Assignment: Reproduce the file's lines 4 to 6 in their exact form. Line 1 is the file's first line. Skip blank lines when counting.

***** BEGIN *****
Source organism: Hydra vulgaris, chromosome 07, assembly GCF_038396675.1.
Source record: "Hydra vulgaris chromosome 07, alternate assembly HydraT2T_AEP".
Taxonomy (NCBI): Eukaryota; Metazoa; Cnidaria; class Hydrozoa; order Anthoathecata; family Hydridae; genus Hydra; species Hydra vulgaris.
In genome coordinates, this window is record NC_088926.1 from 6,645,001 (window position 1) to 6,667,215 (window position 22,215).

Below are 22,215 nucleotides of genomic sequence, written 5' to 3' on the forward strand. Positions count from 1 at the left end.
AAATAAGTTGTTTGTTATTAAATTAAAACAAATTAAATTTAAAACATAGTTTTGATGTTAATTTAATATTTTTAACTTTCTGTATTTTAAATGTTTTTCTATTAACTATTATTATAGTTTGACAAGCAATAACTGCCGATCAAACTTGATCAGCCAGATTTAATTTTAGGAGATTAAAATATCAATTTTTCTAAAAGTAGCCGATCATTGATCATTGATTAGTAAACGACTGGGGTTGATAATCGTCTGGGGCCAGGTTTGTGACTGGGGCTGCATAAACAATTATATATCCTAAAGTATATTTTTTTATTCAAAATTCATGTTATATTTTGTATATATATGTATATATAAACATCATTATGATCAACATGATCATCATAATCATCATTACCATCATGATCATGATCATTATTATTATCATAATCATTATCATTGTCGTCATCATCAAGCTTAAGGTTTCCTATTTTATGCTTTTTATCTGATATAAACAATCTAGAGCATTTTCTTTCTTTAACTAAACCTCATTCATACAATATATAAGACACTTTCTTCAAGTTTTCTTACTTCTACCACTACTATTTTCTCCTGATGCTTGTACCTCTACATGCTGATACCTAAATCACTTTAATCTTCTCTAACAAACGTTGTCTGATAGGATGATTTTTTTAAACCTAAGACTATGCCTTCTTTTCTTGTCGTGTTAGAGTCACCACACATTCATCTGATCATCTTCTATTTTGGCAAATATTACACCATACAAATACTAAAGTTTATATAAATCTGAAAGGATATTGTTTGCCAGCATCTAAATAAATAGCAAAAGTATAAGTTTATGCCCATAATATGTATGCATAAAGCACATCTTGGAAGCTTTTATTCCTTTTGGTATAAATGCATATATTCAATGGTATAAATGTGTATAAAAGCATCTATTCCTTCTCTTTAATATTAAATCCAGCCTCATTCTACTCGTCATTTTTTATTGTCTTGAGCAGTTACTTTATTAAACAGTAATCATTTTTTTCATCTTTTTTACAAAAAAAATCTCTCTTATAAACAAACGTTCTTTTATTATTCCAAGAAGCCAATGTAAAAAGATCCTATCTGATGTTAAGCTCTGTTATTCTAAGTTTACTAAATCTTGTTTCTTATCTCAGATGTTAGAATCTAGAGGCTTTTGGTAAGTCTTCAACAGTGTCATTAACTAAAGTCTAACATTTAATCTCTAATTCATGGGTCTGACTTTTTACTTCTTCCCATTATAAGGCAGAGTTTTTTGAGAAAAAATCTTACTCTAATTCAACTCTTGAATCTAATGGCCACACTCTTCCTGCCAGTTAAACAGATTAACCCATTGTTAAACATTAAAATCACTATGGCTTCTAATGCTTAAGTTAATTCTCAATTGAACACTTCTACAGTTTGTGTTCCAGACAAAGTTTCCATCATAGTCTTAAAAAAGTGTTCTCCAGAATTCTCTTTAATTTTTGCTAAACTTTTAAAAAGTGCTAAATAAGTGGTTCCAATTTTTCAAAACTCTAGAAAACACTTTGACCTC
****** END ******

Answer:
In genome coordinates, this window is record NC_088926.1 from 6,645,001 (window position 1) to 6,667,215 (window position 22,215).

Below are 22,215 nucleotides of genomic sequence, written 5' to 3' on the forward strand. Positions count from 1 at the left end.
AAATAAGTTGTTTGTTATTAAATTAAAACAAATTAAATTTAAAACATAGTTTTGATGTTAATTTAATATTTTTAACTTTCTGTATTTTAAATGTTTTTCTATTAACTATTATTATAGTTTGACAAGCAATAACTGCCGATCAAACTTGATCAGCCAGATTTAATTTTAGGAGATTAAAATATCAATTTTTCTAAAAGTAGCCGATCATTGATCATTGATTAGTAAACGACTGGGGTTGATAATCGTCTGGGGCCAGGTTTGTGACTGGGGCTGCATAAACAATTATATATCCTAAAGTATATTTTTTTATTCAAAATTCATGTTATATTTTGTATATATATGTATATATAAACATCATTATGATCAACATGATCATCATAATCATCATTACCATCATGATCATGATCATTATTATTATCATAATCATTATCATTGTCGTCATCATCAAGCTTAAGGTTTCCTATTTTATGCTTTTTATCTGATATAAACAATCTAGAGCATTTTCTTTCTTTAACTAAACCTCATTCATACAATATATAAGACACTTTCTTCAAGTTTTCTTACTTCTACCACTACTATTTTCTCCTGATGCTTGTACCTCTACATGCTGATACCTAAATCACTTTAATCTTCTCTAACAAACGTTGTCTGATAGGATGATTTTTTTAAACCTAAGACTATGCCTTCTTTTCTTGTCGTGTTAGAGTCACCACACATTCATCTGATCATCTTCTATTTTGGCAAATATTACACCATACAAATACTAAAGTTTATATAAATCTGAAAGGATATTGTTTGCCAGCATCTAAATAAATAGCAAAAGTATAAGTTTATGCCCATAATATGTATGCATAAAGCACATCTTGGAAGCTTTTATTCCTTTTGGTATAAATGCATATATTCAATGGTATAAATGTGTATAAAAGCATCTATTCCTTCTCTTTAATATTAAATCCAGCCTCATTCTACTCGTCATTTTTTATTGTCTTGAGCAGTTACTTTATTAAACAGTAATCATTTTTTTCATCTTTTTTACAAAAAAAATCTCTCTTATAAACAAACGTTCTTTTATTATTCCAAGAAGCCAATGTAAAAAGATCCTATCTGATGTTAAGCTCTGTTATTCTAAGTTTACTAAATCTTGTTTCTTATCTCAGATGTTAGAATCTAGAGGCTTTTGGTAAGTCTTCAACAGTGTCATTAACTAAAGTCTAACATTTAATCTCTAATTCATGGGTCTGACTTTTTACTTCTTCCCATTATAAGGCAGAGTTTTTTGAGAAAAAATCTTACTCTAATTCAACTCTTGAATCTAATGGCCACACTCTTCCTGCCAGTTAAACAGATTAACCCATTGTTAAACATTAAAATCACTATGGCTTCTAATGCTTAAGTTAATTCTCAATTGAACACTTCTACAGTTTGTGTTCCAGACAAAGTTTCCATCATAGTCTTAAAAAAGTGTTCTCCAGAATTCTCTTTAATTTTTGCTAAACTTTTAAAAAGTGCTAAATAAGTGGTTCCAATTTTTCAAAACTCTAGAAAACACTTTGACCTC